Remember to treat every function (in a formula) as a unit. Every function needs a set of brackets.
Where you have nested functions, i.e. one function sitting inside the brackets of another function, the formula calculates from the inside to the outside.
=IF(AND(A1="QLD", A2>500), "Yes", "No")
The inner brackets belong to the AND function, so the AND function is processed as a unit. The answer is then used as the condition for the IF function, which owns the outer set of brackets.
When editing the formula in Excel, the outer brackets (IF) are black and the inner brackets (AND) are green.
Whenever multiple brackets are used in a formula, they are colour-coded. The outermost brackets are always black, the next inner brackets are always green, the next set are purple and each subsequent inner set of brackets will have its own colour.
This is a very handy way of identifying matching pairs of brackets and should be used to make sure that brackets are placed in the correct positions.
I’ll state it outright. You should never type a cell reference directly into a formula.
Because you could misread it and you could mistype it. Very easy to do.
When you finish writing a formula you must press ENTER to lock it in. If you don't you could end up with a random cell reference in your formula, which has no right to be there.
Let’s say, you write this formula.
= A1 + A2 + A3
Then, instead of pressing Enter to lock in the formula, you click on the other side of the spreadsheets to get away from the formula. If the cell you click randomly is, say, M5, then the formula now changes to:
= A1 + A2 + M5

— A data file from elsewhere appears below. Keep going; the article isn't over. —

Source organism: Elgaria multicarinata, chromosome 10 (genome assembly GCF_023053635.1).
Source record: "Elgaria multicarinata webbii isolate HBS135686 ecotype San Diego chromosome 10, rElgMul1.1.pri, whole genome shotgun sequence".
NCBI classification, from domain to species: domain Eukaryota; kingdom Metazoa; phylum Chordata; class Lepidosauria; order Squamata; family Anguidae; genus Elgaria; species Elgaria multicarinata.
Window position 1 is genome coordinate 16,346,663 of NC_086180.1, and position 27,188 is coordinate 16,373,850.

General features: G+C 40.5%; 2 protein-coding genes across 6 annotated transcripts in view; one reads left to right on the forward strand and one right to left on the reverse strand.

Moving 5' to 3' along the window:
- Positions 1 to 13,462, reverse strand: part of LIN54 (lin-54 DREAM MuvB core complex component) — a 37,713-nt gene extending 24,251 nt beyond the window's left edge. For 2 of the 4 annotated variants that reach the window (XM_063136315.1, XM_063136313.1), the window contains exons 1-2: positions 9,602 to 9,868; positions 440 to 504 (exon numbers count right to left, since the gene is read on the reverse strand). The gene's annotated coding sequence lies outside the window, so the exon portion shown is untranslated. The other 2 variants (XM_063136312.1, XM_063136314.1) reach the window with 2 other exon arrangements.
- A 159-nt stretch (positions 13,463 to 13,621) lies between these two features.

And the worst part is, you probably don't notice until later!
For example, to sum a cell range you would type:
which uses the colon (:) to indicate a cell range. The following alternatives will fail or give incorrect answers:
=SUM(A1 to A10)
If you forget to separate a data item or a function argument with a comma, it will not work.
=VLOOKUP(A1 B3:G15, 2, FALSE)
fails because of a missing comma between A1 and B3:G15.
=SUM(A1, B2 E3:G10)
fails because of a missing comma between B2 and E3:G10.
Any formula that includes a text-based value must place quotation marks (") around the text item. If you don’t, the function won’t work.
= IF (A1="QLD", "Go the maroons", "Go the blues")
works great, but miss off any of the 6 quotation marks and the formula will fall flat.
As a minimum you must provide all the mandatory data that a function requires to produce an answer, separating each argument or data item with a comma.
For example, VLOOKUP has 3 mandatory arguments (the match value, the data table or array, the number of the column that contains the result data) and 1 optional argument (the range lookup which is TRUE or FALSE depending on whether you need a CLOSEST match or an EXACT match).
If you do not include one or more of the first 3 arguments, the formula will fail.
Sticking with VLOOKUP, the first column of the table, which is used to match the input value, must contain unique entries. If there are any duplicates in the first column, the formula may return the correct result, or it may not, making it as useful as a chocolate teapot.